LONDON/HONG KONG (Reuters) - Japan, a frustration for the world's sharpest hedge fund minds for more than a decade, is proving one of the industry's biggest winners this year.
Big names from New York to London have made billions betting that "Abenomics" - the monetary stimulus programme launched under Prime Minister Shinzo Abe - would send the yen sliding and stocks surging.
And funds dedicated to Japanese markets have performed better than others - their percentage return on investments is more than triple the overall hedge fund average this year, according to data from Hedge Fund Research.
Now there are tentative signs that funds are preparing for a more structural shift back into Japan, convinced that if its economy is finally on the road to recovery they can no longer ignore the world's second-largest financial market.
"Japan has been a relatively ignored and underinvested market for a long time," said Nick Linnane, a hedge fund manager at Cube Capital in London who previously worked in Japan and has investments in several Japanese banks. "The consensus now is you need to do your research."
Some funds are dusting off their old contact books to recruit stock-pickers who can grapple with Japan's complex corporate make-up, while more Japan-dedicated funds are opening than closing for the first time since 2007, data from industry tracker Eurekahedge shows.
This reflects the view held by a growing number of funds that there is money to be made in Japan beyond riding the big moves that have followed in the wake of the monetary stimulus.
So far, hedge fund flows into the country sparked by the monetary easing have held up despite a rocky few months as the rally in the Nikkei and the slide in the yen ran out of steam.
"They believe that there is a significant trading opportunity that will last years, not just six months. What has been remarkable has been the interest from U.S. managers," said Michele Gesualdi at Kairos Partners, which chooses hedge funds to invest in.
FEWER FUNDS CLOSING
According to a Eurekahedge survey, the proportion of their money invested in Japan by funds who can trade globally was 9 percent in September, up from 5.4 percent a year earlier.
Meanwhile, funds dedicated to Japan - who cannot dip in and out of the country - are winning back investors, albeit slowly.
After recording net outflows worth $4 billion between June 2012 and May 2013, investors have added $340 million to these funds in the last four months, and total assets have risen to $15 billion from $14.4 billion at the start of the year, Eurekahedge data shows.
Man Group (EMG.L), the world's largest listed hedge fund firm, said last month that its Japan strategy added $2.3 billion in assets between April and September.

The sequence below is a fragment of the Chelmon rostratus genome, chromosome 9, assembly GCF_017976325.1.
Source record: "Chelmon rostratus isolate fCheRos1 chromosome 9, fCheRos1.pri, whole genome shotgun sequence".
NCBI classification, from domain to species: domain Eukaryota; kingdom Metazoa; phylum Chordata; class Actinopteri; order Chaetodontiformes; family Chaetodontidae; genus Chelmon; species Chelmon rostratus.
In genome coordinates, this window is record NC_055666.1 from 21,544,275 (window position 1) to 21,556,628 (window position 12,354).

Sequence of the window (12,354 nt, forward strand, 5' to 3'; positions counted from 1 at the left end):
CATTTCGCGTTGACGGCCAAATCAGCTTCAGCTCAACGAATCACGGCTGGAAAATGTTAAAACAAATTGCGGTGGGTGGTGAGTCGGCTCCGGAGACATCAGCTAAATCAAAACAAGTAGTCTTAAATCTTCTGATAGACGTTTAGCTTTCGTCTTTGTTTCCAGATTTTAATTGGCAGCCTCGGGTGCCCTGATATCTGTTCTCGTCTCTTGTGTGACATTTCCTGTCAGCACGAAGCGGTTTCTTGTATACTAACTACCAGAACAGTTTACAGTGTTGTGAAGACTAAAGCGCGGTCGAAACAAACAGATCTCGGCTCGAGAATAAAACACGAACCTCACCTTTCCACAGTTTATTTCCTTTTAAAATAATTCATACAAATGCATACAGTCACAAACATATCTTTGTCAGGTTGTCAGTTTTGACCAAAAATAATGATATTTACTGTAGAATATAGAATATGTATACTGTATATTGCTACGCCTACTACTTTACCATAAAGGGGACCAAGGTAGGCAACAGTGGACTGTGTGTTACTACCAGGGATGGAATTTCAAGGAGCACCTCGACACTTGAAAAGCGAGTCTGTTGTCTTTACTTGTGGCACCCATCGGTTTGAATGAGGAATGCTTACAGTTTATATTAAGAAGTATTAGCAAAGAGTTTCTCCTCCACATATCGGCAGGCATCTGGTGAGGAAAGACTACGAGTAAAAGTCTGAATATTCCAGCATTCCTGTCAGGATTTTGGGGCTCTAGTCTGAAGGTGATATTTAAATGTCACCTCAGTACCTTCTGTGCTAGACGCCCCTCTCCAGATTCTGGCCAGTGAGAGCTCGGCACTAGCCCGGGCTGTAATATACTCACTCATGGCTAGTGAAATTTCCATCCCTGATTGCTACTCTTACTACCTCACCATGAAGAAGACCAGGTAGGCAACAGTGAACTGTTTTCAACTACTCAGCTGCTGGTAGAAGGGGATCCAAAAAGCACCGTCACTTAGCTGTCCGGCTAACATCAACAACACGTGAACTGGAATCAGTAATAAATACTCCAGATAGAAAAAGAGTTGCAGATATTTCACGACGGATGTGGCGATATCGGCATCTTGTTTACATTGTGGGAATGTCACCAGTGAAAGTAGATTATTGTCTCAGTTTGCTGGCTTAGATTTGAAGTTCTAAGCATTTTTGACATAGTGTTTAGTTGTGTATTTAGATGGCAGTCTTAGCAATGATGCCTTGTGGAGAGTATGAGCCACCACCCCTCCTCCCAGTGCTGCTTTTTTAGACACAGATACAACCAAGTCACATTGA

The number of Japan-focused funds closing is falling. Three have shut down this year - the lowest level since 2004 - against 21 last year. Eighteen new funds have launched versus 19 in 2012, and more are in the pipeline.
However, talk of a structural shift back into Japan by hedge funds is greeted with scepticism by some managers.
The number of Japan-dedicated funds, whether based in Tokyo or in the larger hedge fund centres of Hong Kong and London, is a fraction of what it was 10 years ago. Between 2006 and 2012 these funds made money in only two years and lost an average of two percent per annum, according to Hedge Fund Research.
Previous predictions that the country's economy was turning a corner have also unravelled amid stubborn deflation and weak consumer spending, sending foreign investors towards the exit.
One of hedge funds' better-known "conviction" bets - that the country's high deficit and an ageing population would eventually trigger a sell-off in Japanese government bonds (JGBs) - has confounded traders as prices have held up.
Events like the 2011 earthquake also undermined confidence.
"Japan has been difficult for managers for so many years. The JGB trade in particular," said Fred Ingham, who invests in hedge funds at Neuberger Berman. "For many players at this stage I'm not sure this is more than a tactical move into Japan."
Still, there are signs that some funds believe this time is different.
Leon Cooperman's Omega Advisors, which runs $9.3 billion in assets, is hiring a Japan specialist to analyse stocks, a source familiar with the fund said. Claren Road has relocated Martin Bercetche, a portfolio manager, to Hong Kong from New York to trade across Asia, one of its investors said.
Meanwhile, Singapore-based APS Asset Management, which manages $3.1 billion worth of assets, is this month taking the manager of its Japan fund on a roadshow to meet investors in the United States and Canada for the first time, a source with direct knowledge of the matter said.
Underpinning funds' growing confidence is a belief that Abe and central bank boss Haruhiko Kuroda will stay the course on pumping money into the economy until deflation is eradicated, and that Tokyo will finally tackle its fiscal deficit.
A healthier Japanese economy will make it easier for funds to pick the winning and losing stocks and bonds and mark themselves out from the pack, managers believe.
"For funds that are global, for years people could look smart by simply avoiding Japan. The reality, now that people are looking at it again, is that you need the expertise," said Gesualdi at Kairos.
(Editing by Carmel Crimmins and Pravin Char)